Stella L Volpe, PhD, RD, LD/N, FACSM
Adjunct Professor

Contact Information
University of Pennsylvania School of Nursing

Philadelphia, Pennsylvania 19104-4217

Stella L. Volpe is a nutritionist and exercise physiologist whose work on obesity and diabetes prevention, body composition, bone mineral density, and mineral metabolism and exercise represent more than a decade of consistent funding. Dr. Volpe has recently begun to research the effects of environmental changes to prevent obesity, providing a “passive intervention” to avert the obesity epidemic occurring in the United States and throughout the world.
Prior to beginning her faculty appointment in January 2004 at the University of Pennsylvania, she was on faculty at the University of Massachusetts from 1994 through 2003. Dr. Volpe left Penn in December 2010 to become Professor and Chair of the Department of Nutrition Sciences at Drexel University.
Dr. Volpe is a Core Member of the Biobehavioral Research Center, an Associated Faculty Member of the Center for Health Equity Research and the Center for Integrative Science in Aging, all in the School of Nursing; an Associate Scholar in the Center for Clinical Epidemiology and Biostatistics and an Associate Faculty Member in the Graduate Program in Public Health, and co-director of the Institute for Diabetes, Obesity & Metabolism, all in the School of Medicine. She is also a Faculty Fellow in the Penn Institute for Urban Research, a Senior Fellow in the Center for Public Health Initiatives, and a Senior Fellow in the Leonard Davis Institute of Health Economics at Penn.

While at the University of Pennsylvania, Dr. Volpe taught Nursing 376, Issues in Nutrition, Exercise and Fitness, where students learned about the science of nutrition and exercise by critically analyzing research in the area of nutrition and sport. Dr. Volpe also taught Nursing 517: Advanced Nutrition and Metabolism, where students learn about the biochemistry of nutrition; Nursing 54: Principles of Human Nutrition and Nursing 112: Nutrition: Science and Application, where students learned the basics of nutrition science. She also guest lectures in a number of Nursing courses each semester.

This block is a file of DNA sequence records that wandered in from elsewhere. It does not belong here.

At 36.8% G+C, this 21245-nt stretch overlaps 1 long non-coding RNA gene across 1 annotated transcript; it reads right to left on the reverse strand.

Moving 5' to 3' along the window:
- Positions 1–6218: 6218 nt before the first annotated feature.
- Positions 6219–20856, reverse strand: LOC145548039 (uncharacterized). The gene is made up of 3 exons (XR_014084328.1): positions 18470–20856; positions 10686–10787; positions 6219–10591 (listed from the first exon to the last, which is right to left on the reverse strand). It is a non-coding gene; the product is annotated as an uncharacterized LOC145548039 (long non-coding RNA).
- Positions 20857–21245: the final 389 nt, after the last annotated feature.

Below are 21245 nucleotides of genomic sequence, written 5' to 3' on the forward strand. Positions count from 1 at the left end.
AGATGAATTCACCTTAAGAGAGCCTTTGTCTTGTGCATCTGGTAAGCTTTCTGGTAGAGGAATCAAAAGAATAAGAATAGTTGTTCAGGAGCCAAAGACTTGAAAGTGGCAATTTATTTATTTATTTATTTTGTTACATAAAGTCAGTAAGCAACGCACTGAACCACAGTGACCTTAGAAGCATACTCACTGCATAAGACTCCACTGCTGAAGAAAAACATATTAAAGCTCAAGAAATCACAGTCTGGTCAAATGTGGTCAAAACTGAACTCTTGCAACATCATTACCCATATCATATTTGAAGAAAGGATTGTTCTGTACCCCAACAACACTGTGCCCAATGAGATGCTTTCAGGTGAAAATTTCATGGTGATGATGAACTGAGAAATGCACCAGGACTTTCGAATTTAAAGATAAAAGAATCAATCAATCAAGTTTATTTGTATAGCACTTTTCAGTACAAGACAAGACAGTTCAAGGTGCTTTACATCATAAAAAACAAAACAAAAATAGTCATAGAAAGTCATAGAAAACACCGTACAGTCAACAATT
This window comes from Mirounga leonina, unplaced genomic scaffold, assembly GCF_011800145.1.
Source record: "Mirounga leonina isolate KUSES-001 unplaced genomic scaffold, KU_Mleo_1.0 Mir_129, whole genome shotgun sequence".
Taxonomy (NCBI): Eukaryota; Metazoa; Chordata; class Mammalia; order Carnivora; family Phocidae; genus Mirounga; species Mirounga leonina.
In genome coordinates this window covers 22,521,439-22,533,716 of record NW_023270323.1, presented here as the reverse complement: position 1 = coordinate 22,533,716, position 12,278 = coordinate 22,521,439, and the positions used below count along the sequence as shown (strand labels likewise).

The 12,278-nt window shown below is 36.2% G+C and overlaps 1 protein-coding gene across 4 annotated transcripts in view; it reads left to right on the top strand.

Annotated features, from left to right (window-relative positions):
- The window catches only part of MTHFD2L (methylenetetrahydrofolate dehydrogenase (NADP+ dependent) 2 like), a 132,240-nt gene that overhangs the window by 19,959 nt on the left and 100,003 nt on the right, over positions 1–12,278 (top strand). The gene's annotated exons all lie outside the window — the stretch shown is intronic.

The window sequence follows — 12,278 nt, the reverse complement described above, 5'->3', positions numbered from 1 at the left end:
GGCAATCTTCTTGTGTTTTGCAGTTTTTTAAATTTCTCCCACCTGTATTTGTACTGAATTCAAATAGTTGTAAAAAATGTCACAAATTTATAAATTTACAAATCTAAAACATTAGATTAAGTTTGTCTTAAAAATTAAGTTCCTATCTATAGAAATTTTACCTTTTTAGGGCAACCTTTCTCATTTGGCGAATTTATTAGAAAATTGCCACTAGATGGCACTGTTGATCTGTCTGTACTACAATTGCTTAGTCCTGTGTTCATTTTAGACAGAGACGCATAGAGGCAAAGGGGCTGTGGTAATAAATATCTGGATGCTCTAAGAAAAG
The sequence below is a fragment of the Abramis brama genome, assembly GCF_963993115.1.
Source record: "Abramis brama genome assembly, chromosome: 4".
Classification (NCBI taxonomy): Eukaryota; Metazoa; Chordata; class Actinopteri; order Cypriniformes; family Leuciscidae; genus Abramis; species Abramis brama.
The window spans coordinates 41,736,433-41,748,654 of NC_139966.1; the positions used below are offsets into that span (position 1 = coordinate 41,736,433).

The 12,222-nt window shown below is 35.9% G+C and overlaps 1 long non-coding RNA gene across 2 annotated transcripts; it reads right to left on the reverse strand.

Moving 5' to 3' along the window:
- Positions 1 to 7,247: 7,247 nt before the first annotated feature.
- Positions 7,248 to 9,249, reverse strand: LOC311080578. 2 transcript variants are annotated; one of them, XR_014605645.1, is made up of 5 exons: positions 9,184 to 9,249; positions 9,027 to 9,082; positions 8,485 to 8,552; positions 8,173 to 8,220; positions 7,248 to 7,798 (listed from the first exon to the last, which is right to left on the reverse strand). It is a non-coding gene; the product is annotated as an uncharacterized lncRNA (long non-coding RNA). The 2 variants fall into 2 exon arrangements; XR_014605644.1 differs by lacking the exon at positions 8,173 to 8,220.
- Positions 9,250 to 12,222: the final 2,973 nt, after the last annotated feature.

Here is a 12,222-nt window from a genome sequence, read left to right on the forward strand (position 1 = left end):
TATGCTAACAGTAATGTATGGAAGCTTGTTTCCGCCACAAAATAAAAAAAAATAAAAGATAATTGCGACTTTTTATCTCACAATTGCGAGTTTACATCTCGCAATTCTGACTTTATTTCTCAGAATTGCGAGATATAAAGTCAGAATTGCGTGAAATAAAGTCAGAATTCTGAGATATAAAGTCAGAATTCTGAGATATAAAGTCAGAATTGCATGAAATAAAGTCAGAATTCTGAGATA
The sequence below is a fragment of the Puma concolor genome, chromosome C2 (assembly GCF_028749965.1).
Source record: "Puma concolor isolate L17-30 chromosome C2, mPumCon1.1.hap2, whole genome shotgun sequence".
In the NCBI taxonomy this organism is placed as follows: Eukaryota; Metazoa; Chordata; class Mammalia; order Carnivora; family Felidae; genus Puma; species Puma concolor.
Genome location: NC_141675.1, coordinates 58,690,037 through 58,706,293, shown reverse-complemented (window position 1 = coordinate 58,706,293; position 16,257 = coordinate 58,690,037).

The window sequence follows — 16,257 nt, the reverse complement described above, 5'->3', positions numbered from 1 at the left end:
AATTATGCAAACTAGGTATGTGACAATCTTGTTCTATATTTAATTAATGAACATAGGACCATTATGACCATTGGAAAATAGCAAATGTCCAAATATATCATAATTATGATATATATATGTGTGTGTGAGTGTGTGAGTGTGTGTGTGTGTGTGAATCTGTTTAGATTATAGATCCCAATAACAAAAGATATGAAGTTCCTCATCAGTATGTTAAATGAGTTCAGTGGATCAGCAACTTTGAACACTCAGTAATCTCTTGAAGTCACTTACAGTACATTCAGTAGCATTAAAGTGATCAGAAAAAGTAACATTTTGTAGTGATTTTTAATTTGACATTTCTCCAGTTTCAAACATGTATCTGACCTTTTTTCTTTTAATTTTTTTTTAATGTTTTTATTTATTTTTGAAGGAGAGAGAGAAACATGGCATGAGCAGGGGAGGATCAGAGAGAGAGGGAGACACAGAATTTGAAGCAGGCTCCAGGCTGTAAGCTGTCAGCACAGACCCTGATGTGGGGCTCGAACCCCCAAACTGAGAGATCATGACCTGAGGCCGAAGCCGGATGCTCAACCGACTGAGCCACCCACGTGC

Dr. Volpe’s research revolves around the effects of the environment on obesity – both how the environment can be changed to prevent obesity, and how the environment has resulted in a more obese nation and world. Her interventions include changing portion sizes in cafeterias and making physical activity more a part of a person’s day to implement changes in behavior. Dr. Volpe is also studying the effect of a low-impact exercise program on weight loss in elderly African American women. Dr. Volpe is presently conducting a randomized controlled trial on the effect of magnesium on the metabolic syndrome. Dr. Volpe is a Faculty member of the Physiology of the Body Compartment Fellowship Program in the Department of Neuroscience, Human Nutrition and Food at the Universita Degli Studi “Tor Vergata”, Roma, Italia. Dr. Volpe was additionally selected to be a member of the Executive Committee for the International Doctoral Degree in Physiology and Nutrition at the University Degli Studi "Tor Vergata", Roma, Italia.

• Currently Funded Grants

• Center for Health Equity Research
• Center for Integrative Science in Aging
• Center for Biobehavioral Research


This is a 3-year term. Individuals were nominated and only a select few were chosen to be on the Science Board.

• Honors/Awards Details »

Publications (select year)
2014  | 2013  | 2012  | 2011  | 2010  | 2009  | 2008  | 2007  | 2006  | 2005  |
2004  | 2003  | 2002  | 2001  | 2000 and Prior  | In Press  | More Publications 

Nutrition science and exercise science have always been a natural combination for me. Combining my knowledge in both areas to conduct research in obesity prevention, thyroid hormone function improvement, and osteoporosis prevention has been motivating and challenging. The environmental, applied, and molecular research that is occurring here at Penn, and throughout the world, will help to advance these sciences and result in better health outcomes for our nation and the world.